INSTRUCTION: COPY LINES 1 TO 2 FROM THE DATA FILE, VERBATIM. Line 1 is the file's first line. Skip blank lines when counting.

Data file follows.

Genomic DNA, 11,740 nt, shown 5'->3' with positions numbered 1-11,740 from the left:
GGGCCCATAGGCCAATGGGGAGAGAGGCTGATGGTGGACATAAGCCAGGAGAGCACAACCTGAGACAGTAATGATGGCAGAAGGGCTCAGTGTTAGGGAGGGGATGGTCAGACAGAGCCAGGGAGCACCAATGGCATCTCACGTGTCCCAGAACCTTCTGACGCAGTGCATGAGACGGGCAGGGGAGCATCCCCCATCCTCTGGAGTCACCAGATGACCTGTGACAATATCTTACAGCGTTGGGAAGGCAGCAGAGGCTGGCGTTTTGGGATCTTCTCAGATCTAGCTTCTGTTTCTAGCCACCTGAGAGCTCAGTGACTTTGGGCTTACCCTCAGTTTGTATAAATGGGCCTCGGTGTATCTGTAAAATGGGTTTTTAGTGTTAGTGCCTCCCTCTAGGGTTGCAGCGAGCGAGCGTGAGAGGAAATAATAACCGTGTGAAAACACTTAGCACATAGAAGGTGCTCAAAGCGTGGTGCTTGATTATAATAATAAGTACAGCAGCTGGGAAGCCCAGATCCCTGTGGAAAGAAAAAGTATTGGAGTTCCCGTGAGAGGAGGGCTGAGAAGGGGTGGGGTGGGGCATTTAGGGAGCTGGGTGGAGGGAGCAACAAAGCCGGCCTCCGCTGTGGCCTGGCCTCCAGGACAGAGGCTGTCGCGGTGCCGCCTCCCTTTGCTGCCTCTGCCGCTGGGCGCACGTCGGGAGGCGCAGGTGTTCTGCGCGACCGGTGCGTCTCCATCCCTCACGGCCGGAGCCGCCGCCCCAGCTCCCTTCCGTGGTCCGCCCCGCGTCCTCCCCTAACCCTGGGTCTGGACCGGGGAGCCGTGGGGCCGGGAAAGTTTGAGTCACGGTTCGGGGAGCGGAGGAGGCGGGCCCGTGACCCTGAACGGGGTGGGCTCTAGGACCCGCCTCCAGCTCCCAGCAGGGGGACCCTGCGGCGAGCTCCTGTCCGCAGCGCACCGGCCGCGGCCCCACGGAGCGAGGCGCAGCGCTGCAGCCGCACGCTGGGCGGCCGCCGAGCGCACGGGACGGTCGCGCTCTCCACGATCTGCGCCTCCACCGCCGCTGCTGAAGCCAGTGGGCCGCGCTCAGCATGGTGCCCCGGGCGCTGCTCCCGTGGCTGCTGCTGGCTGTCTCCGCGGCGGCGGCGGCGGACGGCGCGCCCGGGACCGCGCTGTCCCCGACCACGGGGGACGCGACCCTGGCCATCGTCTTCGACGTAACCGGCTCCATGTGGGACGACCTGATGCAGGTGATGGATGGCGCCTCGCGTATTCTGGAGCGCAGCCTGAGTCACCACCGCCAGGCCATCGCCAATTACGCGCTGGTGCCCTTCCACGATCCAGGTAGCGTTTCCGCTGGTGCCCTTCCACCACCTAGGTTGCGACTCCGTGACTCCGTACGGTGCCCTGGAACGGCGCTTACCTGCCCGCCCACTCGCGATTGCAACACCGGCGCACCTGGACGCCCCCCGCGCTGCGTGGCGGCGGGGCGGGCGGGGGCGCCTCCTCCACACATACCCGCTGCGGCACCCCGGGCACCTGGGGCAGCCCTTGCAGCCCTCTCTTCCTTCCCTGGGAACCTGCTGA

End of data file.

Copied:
Genomic DNA, 11,740 nt, shown 5'->3' with positions numbered 1-11,740 from the left:
GGGCCCATAGGCCAATGGGGAGAGAGGCTGATGGTGGACATAAGCCAGGAGAGCACAACCTGAGACAGTAATGATGGCAGAAGGGCTCAGTGTTAGGGAGGGGATGGTCAGACAGAGCCAGGGAGCACCAATGGCATCTCACGTGTCCCAGAACCTTCTGACGCAGTGCATGAGACGGGCAGGGGAGCATCCCCCATCCTCTGGAGTCACCAGATGACCTGTGACAATATCTTACAGCGTTGGGAAGGCAGCAGAGGCTGGCGTTTTGGGATCTTCTCAGATCTAGCTTCTGTTTCTAGCCACCTGAGAGCTCAGTGACTTTGGGCTTACCCTCAGTTTGTATAAATGGGCCTCGGTGTATCTGTAAAATGGGTTTTTAGTGTTAGTGCCTCCCTCTAGGGTTGCAGCGAGCGAGCGTGAGAGGAAATAATAACCGTGTGAAAACACTTAGCACATAGAAGGTGCTCAAAGCGTGGTGCTTGATTATAATAATAAGTACAGCAGCTGGGAAGCCCAGATCCCTGTGGAAAGAAAAAGTATTGGAGTTCCCGTGAGAGGAGGGCTGAGAAGGGGTGGGGTGGGGCATTTAGGGAGCTGGGTGGAGGGAGCAACAAAGCCGGCCTCCGCTGTGGCCTGGCCTCCAGGACAGAGGCTGTCGCGGTGCCGCCTCCCTTTGCTGCCTCTGCCGCTGGGCGCACGTCGGGAGGCGCAGGTGTTCTGCGCGACCGGTGCGTCTCCATCCCTCACGGCCGGAGCCGCCGCCCCAGCTCCCTTCCGTGGTCCGCCCCGCGTCCTCCCCTAACCCTGGGTCTGGACCGGGGAGCCGTGGGGCCGGGAAAGTTTGAGTCACGGTTCGGGGAGCGGAGGAGGCGGGCCCGTGACCCTGAACGGGGTGGGCTCTAGGACCCGCCTCCAGCTCCCAGCAGGGGGACCCTGCGGCGAGCTCCTGTCCGCAGCGCACCGGCCGCGGCCCCACGGAGCGAGGCGCAGCGCTGCAGCCGCACGCTGGGCGGCCGCCGAGCGCACGGGACGGTCGCGCTCTCCACGATCTGCGCCTCCACCGCCGCTGCTGAAGCCAGTGGGCCGCGCTCAGCATGGTGCCCCGGGCGCTGCTCCCGTGGCTGCTGCTGGCTGTCTCCGCGGCGGCGGCGGCGGACGGCGCGCCCGGGACCGCGCTGTCCCCGACCACGGGGGACGCGACCCTGGCCATCGTCTTCGACGTAACCGGCTCCATGTGGGACGACCTGATGCAGGTGATGGATGGCGCCTCGCGTATTCTGGAGCGCAGCCTGAGTCACCACCGCCAGGCCATCGCCAATTACGCGCTGGTGCCCTTCCACGATCCAGGTAGCGTTTCCGCTGGTGCCCTTCCACCACCTAGGTTGCGACTCCGTGACTCCGTACGGTGCCCTGGAACGGCGCTTACCTGCCCGCCCACTCGCGATTGCAACACCGGCGCACCTGGACGCCCCCCGCGCTGCGTGGCGGCGGGGCGGGCGGGGGCGCCTCCTCCACACATACCCGCTGCGGCACCCCGGGCACCTGGGGCAGCCCTTGCAGCCCTCTCTTCCTTCCCTGGGAACCTGCTGA